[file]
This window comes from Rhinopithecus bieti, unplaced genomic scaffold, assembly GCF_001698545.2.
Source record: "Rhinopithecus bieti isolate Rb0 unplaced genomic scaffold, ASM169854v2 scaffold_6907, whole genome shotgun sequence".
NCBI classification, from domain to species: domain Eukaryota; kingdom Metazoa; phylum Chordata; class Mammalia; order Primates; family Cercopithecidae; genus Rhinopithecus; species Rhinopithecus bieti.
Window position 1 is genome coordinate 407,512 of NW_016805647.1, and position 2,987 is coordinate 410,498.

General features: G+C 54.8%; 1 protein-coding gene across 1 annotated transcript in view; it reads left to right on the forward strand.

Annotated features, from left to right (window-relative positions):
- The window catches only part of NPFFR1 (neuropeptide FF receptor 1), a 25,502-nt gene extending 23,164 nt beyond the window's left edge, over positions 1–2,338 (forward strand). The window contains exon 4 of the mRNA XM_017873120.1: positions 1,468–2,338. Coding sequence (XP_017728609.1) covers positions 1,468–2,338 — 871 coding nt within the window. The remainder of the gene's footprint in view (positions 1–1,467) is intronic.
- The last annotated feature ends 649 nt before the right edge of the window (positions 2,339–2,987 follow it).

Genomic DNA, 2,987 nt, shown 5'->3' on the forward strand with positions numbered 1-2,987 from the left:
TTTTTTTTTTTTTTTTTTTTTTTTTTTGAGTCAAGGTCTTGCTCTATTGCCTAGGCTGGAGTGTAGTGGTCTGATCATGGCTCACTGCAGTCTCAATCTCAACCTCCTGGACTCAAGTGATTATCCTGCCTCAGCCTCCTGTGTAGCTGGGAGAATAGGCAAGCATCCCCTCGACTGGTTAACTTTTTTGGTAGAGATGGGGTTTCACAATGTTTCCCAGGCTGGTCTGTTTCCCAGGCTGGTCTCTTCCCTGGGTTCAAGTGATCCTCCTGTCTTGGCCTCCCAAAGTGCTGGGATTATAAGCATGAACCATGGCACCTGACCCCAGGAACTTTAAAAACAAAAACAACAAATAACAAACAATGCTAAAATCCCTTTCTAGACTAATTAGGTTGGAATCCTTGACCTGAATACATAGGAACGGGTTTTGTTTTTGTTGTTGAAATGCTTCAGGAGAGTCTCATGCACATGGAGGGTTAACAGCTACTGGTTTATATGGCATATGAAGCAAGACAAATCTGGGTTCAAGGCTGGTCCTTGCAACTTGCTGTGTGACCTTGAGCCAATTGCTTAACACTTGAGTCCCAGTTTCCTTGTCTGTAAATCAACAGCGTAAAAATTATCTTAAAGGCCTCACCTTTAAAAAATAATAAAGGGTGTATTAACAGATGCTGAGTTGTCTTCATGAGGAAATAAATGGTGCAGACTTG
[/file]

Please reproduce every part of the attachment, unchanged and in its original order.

This window comes from Rhinopithecus bieti, unplaced genomic scaffold, assembly GCF_001698545.2.
Source record: "Rhinopithecus bieti isolate Rb0 unplaced genomic scaffold, ASM169854v2 scaffold_6907, whole genome shotgun sequence".
NCBI classification, from domain to species: domain Eukaryota; kingdom Metazoa; phylum Chordata; class Mammalia; order Primates; family Cercopithecidae; genus Rhinopithecus; species Rhinopithecus bieti.
Window position 1 is genome coordinate 407,512 of NW_016805647.1, and position 2,987 is coordinate 410,498.

General features: G+C 54.8%; 1 protein-coding gene across 1 annotated transcript in view; it reads left to right on the forward strand.

Annotated features, from left to right (window-relative positions):
- The window catches only part of NPFFR1 (neuropeptide FF receptor 1), a 25,502-nt gene extending 23,164 nt beyond the window's left edge, over positions 1–2,338 (forward strand). The window contains exon 4 of the mRNA XM_017873120.1: positions 1,468–2,338. Coding sequence (XP_017728609.1) covers positions 1,468–2,338 — 871 coding nt within the window. The remainder of the gene's footprint in view (positions 1–1,467) is intronic.
- The last annotated feature ends 649 nt before the right edge of the window (positions 2,339–2,987 follow it).

Genomic DNA, 2,987 nt, shown 5'->3' on the forward strand with positions numbered 1-2,987 from the left:
TTTTTTTTTTTTTTTTTTTTTTTTTTTGAGTCAAGGTCTTGCTCTATTGCCTAGGCTGGAGTGTAGTGGTCTGATCATGGCTCACTGCAGTCTCAATCTCAACCTCCTGGACTCAAGTGATTATCCTGCCTCAGCCTCCTGTGTAGCTGGGAGAATAGGCAAGCATCCCCTCGACTGGTTAACTTTTTTGGTAGAGATGGGGTTTCACAATGTTTCCCAGGCTGGTCTGTTTCCCAGGCTGGTCTCTTCCCTGGGTTCAAGTGATCCTCCTGTCTTGGCCTCCCAAAGTGCTGGGATTATAAGCATGAACCATGGCACCTGACCCCAGGAACTTTAAAAACAAAAACAACAAATAACAAACAATGCTAAAATCCCTTTCTAGACTAATTAGGTTGGAATCCTTGACCTGAATACATAGGAACGGGTTTTGTTTTTGTTGTTGAAATGCTTCAGGAGAGTCTCATGCACATGGAGGGTTAACAGCTACTGGTTTATATGGCATATGAAGCAAGACAAATCTGGGTTCAAGGCTGGTCCTTGCAACTTGCTGTGTGACCTTGAGCCAATTGCTTAACACTTGAGTCCCAGTTTCCTTGTCTGTAAATCAACAGCGTAAAAATTATCTTAAAGGCCTCACCTTTAAAAAATAATAAAGGGTGTATTAACAGATGCTGAGTTGTCTTCATGAGGAAATAAATGGTGCAGACTTG